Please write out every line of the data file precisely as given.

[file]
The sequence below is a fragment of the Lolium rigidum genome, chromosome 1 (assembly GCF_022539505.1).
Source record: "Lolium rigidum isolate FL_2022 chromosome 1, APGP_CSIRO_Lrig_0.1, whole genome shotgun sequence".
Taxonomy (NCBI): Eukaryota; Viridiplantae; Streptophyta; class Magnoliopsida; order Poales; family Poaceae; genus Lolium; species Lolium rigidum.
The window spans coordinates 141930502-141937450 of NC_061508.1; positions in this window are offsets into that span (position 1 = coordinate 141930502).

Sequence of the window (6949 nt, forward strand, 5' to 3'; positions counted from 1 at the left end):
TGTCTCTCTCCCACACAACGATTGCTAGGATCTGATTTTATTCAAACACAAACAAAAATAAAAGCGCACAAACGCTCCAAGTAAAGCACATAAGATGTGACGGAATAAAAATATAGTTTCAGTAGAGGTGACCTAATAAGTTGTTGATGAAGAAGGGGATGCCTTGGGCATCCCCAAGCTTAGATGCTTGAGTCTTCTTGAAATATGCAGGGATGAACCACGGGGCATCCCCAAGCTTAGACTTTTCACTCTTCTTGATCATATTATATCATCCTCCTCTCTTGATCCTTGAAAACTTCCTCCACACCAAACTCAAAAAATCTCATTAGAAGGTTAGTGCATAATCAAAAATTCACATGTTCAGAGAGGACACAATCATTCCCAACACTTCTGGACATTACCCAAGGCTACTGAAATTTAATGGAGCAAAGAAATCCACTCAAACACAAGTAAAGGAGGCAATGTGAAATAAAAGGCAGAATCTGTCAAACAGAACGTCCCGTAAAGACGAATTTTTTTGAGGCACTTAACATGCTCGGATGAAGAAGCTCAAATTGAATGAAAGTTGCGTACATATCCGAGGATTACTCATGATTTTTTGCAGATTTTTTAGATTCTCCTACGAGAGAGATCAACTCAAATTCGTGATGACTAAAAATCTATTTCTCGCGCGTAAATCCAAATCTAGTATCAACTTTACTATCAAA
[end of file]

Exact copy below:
The sequence below is a fragment of the Lolium rigidum genome, chromosome 1 (assembly GCF_022539505.1).
Source record: "Lolium rigidum isolate FL_2022 chromosome 1, APGP_CSIRO_Lrig_0.1, whole genome shotgun sequence".
Taxonomy (NCBI): Eukaryota; Viridiplantae; Streptophyta; class Magnoliopsida; order Poales; family Poaceae; genus Lolium; species Lolium rigidum.
The window spans coordinates 141930502-141937450 of NC_061508.1; positions in this window are offsets into that span (position 1 = coordinate 141930502).

Sequence of the window (6949 nt, forward strand, 5' to 3'; positions counted from 1 at the left end):
TGTCTCTCTCCCACACAACGATTGCTAGGATCTGATTTTATTCAAACACAAACAAAAATAAAAGCGCACAAACGCTCCAAGTAAAGCACATAAGATGTGACGGAATAAAAATATAGTTTCAGTAGAGGTGACCTAATAAGTTGTTGATGAAGAAGGGGATGCCTTGGGCATCCCCAAGCTTAGATGCTTGAGTCTTCTTGAAATATGCAGGGATGAACCACGGGGCATCCCCAAGCTTAGACTTTTCACTCTTCTTGATCATATTATATCATCCTCCTCTCTTGATCCTTGAAAACTTCCTCCACACCAAACTCAAAAAATCTCATTAGAAGGTTAGTGCATAATCAAAAATTCACATGTTCAGAGAGGACACAATCATTCCCAACACTTCTGGACATTACCCAAGGCTACTGAAATTTAATGGAGCAAAGAAATCCACTCAAACACAAGTAAAGGAGGCAATGTGAAATAAAAGGCAGAATCTGTCAAACAGAACGTCCCGTAAAGACGAATTTTTTTGAGGCACTTAACATGCTCGGATGAAGAAGCTCAAATTGAATGAAAGTTGCGTACATATCCGAGGATTACTCATGATTTTTTGCAGATTTTTTAGATTCTCCTACGAGAGAGATCAACTCAAATTCGTGATGACTAAAAATCTATTTCTCGCGCGTAAATCCAAATCTAGTATCAACTTTACTATCAAA